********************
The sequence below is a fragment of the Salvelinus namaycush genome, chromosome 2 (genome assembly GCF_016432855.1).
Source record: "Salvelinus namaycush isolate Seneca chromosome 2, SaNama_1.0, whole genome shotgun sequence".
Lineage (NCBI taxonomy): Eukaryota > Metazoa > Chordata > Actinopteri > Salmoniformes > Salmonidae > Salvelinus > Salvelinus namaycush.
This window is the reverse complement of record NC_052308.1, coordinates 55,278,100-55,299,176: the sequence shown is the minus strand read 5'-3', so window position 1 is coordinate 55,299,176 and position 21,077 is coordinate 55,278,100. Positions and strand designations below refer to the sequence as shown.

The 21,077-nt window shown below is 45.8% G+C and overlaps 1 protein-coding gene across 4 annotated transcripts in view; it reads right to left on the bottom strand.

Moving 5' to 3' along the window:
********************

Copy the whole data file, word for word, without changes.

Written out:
The sequence below is a fragment of the Salvelinus namaycush genome, chromosome 2 (genome assembly GCF_016432855.1).
Source record: "Salvelinus namaycush isolate Seneca chromosome 2, SaNama_1.0, whole genome shotgun sequence".
Lineage (NCBI taxonomy): Eukaryota > Metazoa > Chordata > Actinopteri > Salmoniformes > Salmonidae > Salvelinus > Salvelinus namaycush.
This window is the reverse complement of record NC_052308.1, coordinates 55,278,100-55,299,176: the sequence shown is the minus strand read 5'-3', so window position 1 is coordinate 55,299,176 and position 21,077 is coordinate 55,278,100. Positions and strand designations below refer to the sequence as shown.

The 21,077-nt window shown below is 45.8% G+C and overlaps 1 protein-coding gene across 4 annotated transcripts in view; it reads right to left on the bottom strand.

Moving 5' to 3' along the window: